The Top 10 Fastest Recovering U.S. Metros

July 21, 2020

Major metros stretching from New York to San Francisco were among the nation’s 10 fastest-recovering regions in June as the economy struggled to overcome the coronavirus pandemic, a new LaborIQ® by ThinkWhy analysis shows. The Top 10 list was based on seasonally adjusted total job gain from May to June, the most accurate, real-time measure of the resilience of a Metropolitan Statistical Area (MSA) in the face of record unemployment caused by COVID-19.

Economic recovery across the U.S. will vary, based upon each metro's unique circumstances.

It should be noted that while several of the Top 5 metros showed big job gains in June, they were climbing back from steep overall job losses suffered when the pandemic began. Indeed, some still have substantially fewer than 90.0% of the jobs they had in February. (For comparison’s sake, the U.S. as a whole now has 90.4% of the jobs it had in February.) Additionally, it’s important to note that the government’s June jobs figures were completed on June 12, and coronavirus cases and deaths in multiple regions have spiked since then. In fact, four metros on the list – Los Angeles, San Francisco, Dallas-Fort Worth and Miami – are in states where infections have been soaring, causing officials to warn they might have to shut down again.

Despite such potential impacts, these MSAs have proven their ability to rebound so far from the nation’s sharpest downturn since the Great Depression.

  1. New York-Newark-Jersey City, NY-NJ-PA added 289,200 jobs in June, outpacing all U.S. metros in job gain. Led by year-over-year, non-seasonally adjusted job growth in the Health Care and Social Assistance sector, New York by June had 84.0% of the jobs it had in February, when the pandemic began to hobble the economy.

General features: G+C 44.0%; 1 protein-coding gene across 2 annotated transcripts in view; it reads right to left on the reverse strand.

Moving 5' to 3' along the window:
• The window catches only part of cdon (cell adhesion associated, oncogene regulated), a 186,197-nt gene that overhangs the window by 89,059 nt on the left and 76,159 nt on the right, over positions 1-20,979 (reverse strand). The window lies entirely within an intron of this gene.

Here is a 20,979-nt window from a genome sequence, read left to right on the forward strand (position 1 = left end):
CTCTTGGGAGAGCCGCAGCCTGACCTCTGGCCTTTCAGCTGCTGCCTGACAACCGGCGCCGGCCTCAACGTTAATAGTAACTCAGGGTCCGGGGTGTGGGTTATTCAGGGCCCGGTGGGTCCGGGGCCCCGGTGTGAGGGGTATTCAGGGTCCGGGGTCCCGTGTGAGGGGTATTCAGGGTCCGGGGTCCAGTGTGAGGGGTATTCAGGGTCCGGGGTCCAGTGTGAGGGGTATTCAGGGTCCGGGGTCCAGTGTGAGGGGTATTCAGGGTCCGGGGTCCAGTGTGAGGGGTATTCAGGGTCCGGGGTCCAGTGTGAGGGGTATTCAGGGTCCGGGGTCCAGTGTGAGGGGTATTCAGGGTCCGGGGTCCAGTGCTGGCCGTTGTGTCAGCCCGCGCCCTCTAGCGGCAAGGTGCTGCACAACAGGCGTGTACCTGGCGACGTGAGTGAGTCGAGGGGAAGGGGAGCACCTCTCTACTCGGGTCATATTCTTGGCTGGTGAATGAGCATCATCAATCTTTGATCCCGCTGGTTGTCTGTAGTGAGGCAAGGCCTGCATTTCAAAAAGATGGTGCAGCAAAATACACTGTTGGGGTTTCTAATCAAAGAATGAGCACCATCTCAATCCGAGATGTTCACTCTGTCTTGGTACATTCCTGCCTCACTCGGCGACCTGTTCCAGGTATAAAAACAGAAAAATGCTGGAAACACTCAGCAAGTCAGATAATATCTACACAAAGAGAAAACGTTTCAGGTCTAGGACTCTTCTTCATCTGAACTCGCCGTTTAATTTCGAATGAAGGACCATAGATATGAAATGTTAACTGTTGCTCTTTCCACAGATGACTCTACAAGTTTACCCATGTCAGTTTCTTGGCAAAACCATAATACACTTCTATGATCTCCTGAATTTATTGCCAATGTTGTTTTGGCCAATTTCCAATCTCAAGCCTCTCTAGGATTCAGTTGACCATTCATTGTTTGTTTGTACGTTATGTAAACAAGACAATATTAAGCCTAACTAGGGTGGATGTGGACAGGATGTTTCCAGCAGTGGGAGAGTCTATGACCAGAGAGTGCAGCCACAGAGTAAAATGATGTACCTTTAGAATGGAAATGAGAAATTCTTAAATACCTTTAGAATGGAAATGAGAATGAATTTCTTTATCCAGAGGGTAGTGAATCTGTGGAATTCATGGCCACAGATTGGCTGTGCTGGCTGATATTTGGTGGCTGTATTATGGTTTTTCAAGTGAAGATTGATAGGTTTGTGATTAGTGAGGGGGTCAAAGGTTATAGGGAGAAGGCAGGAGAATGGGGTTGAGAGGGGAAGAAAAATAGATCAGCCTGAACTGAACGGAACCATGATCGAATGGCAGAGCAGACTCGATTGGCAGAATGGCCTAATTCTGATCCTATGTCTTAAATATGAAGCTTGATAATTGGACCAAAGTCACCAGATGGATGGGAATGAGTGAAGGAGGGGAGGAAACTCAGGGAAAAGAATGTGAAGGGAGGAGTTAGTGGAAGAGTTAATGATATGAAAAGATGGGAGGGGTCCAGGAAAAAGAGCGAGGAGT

2. Los Angeles-Long Beach-Anaheim, CA, which in June had 88.0% of the jobs it had in February, showed a gain in June of 222,700 jobs. Its leading year-over-year job growth came in Education and Health Services-Colleges, Universities and Professional Schools.
  3. Detroit-Warren-Dearborn, MI added 143,000 jobs in June, paced by growth in Financial Activities and Retail Trade. Detroit had 86.0% of the jobs in June that it had in February.
  4. Chicago-Naperville-Elgin, IL-IN-WI gained 105,000 jobs in June, led by slight growth in Government, and comebacks in industries including Retail Trade and Leisure and Hospitality. By June, the metro had 90.0% of the jobs it had in February.
  5. Philadelphia-Camden-Wilmington, PA-NJ-DE-MD showed a gain of 100,900 jobs in June, when it had 89.0% of the jobs it had in February. The MSA experienced its most substantial job growth across the Government subsectors.
  6. Dallas-Ft. Worth-Arlington, TX added 94,900 jobs in June, led by growth in Retail Trade, Manufacturing and Financial Activities. The metro is now at 94.0% of its February employment level.
  7. Miami-Fort Lauderdale-West Palm Beach, FL gained 92,600 jobs from May to June, when it had 92.0% of the jobs it had in February. Food and Beverage stores grew year-over-year by 4.5%.
  8. Atlanta-Sandy-Springs Roswell, GA added 86,000 jobs in June, putting the metro at 93.0% of its February employment. Growth was distributed across a number of industry sectors, including Retail Trade; Hospitals; Construction; and Data Processing, Hosting and Related Services.
  9. Las Vegas-Henderson-Paradise, NV gained 73,600 jobs in June, when it had 85.0% of the jobs it had in February. Robust growth occurred year-over-year in multiple sectors. Among them were Professional and Business Services, Leisure and Hospitality, Retail Trade and Construction.
  10. San Francisco-Oakland-Hayward, CA added 70,700 jobs in June, bringing it to 88.0% of the jobs in had in February. The metro’s performance was led by growth in the Federal Government sector.

Citing factors like density, social unrest, and budgetary problems, some have warned the pandemic may eventually trigger a shift in labor-market growth from major metros to smaller cities and suburbs. But, as this list shows, it’s mainly the nation’s biggest MSAs that are continuing to lead the jobs comeback so far.

ThinkWhy continuously monitors and forecasts labor data at all levels, measuring impact to MSAs, industries, occupations and businesses across the U.S.